NASA engineers finally tanked the massive Space Launch System rocket with fuel Monday night, getting through most of the last crucial test before its inaugural flight. After reviewing their trove of data from the test, the team will decide this summer’s launch date for the world’s most powerful rocket, part of the first major mission of the Artemis moon program.
Having rolled the fully stacked mega-rocket, with the Orion crew capsule on top, out to the launchpad at Kennedy Space Center in Florida, the SLS team began running through a practice countdown called the “wet dress rehearsal test.” While previous attempts in April foundered thanks to problems with faulty valves, hydrogen leaks, and launch tower fans, the team has addressed those issues and completely loaded the rocket’s propellant tanks. They went through nearly the entire countdown procedure, stopping at T-29 seconds at 7:37 pm Eastern time. That may be enough to finish preparing the SLS and Orion for launch day.
“It was a long day for the team, but it was a very successful day, and it accomplished a majority of the objectives that we had not completed in the prior wet dress,” said Charlie Blackwell-Thompson, the Artemis launch director, at NASA’s press conference this morning.
While the team indeed met most of those objectives, they didn’t quite follow the planned script. The launch controllers encountered a few technical problems, including a new leak of liquid hydrogen—supercooled down to a frigid -423 degrees Fahrenheit—in the line that connects to the rocket’s core stage. If this were launch day, such a leak would usually trigger the launch computer to hold the countdown. After failing to stanch the flow, the team decided to trick the computer into not seeing the leak warnings, so they could press ahead with the practice countdown. They made it farther than ever before, but they didn’t quite make it to the planned T-9.3 seconds mark, where, had they continued, the core stage’s RS-25 engines would fire up.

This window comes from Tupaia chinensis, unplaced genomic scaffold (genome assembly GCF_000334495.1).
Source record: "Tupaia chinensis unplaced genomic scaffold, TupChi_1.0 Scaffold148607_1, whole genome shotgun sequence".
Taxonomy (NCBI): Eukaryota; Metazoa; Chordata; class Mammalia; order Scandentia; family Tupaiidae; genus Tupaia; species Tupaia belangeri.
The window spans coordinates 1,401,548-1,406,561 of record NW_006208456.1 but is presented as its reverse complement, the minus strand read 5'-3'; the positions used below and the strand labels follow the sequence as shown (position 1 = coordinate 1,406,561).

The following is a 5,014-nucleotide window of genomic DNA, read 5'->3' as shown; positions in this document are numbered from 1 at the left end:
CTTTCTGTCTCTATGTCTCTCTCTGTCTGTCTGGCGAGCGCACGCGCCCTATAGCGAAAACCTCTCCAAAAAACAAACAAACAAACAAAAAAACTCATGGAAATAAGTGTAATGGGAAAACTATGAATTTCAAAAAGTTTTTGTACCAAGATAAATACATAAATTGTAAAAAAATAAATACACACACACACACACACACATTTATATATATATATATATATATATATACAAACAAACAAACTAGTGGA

Now the team will review the data they’ve collected and, in a few days, they will make a decision about whether to go through the whole countdown test a fifth time or whether they have enough information to finally push ahead with the pivotal Artemis 1 launch later this summer.
The launch of the SLS rocket will be just one part of a suite of back-to-the-moon events that kick off this summer. As soon as this Saturday, NASA plans to launch Capstone, a tiny cubesat satellite that will travel the orbital path intended for the Lunar Gateway space station, which is expected to be a staging point for astronauts traveling between Earth and the moon.
The next feasible launch window for Artemis 1 opens between July 26 and August 10, followed by another launch window about two weeks later. That uncrewed mission will fly a loop around the moon while deploying small spacecraft for secondary missions and technology demonstrations.
Four other Artemis missions are planned, with more potential ones in the works. Following Artemis 1, the second mission will involve a crewed lunar flyby, and if the current schedule holds, in 2025, the long-awaited third mission will finally bring NASA astronauts back to the moon’s surface after 50 years since the Apollo program. Subsequent Artemis missions will build up the Lunar Gateway.
At today’s press conference, members of the team said they feel confident about the rocket’s systems now that they have met their most important milestones. “The team demonstrated tremendous discipline, perseverance, and fortitude,” said Mike Sarafin, the Artemis mission manager. “Artemis 1 paves the way forward to the moon and firmly establishes Orion and SLS as our transportation system for crew and cargo for the Artemis program, and yesterday put us on path for Artemis 1.”
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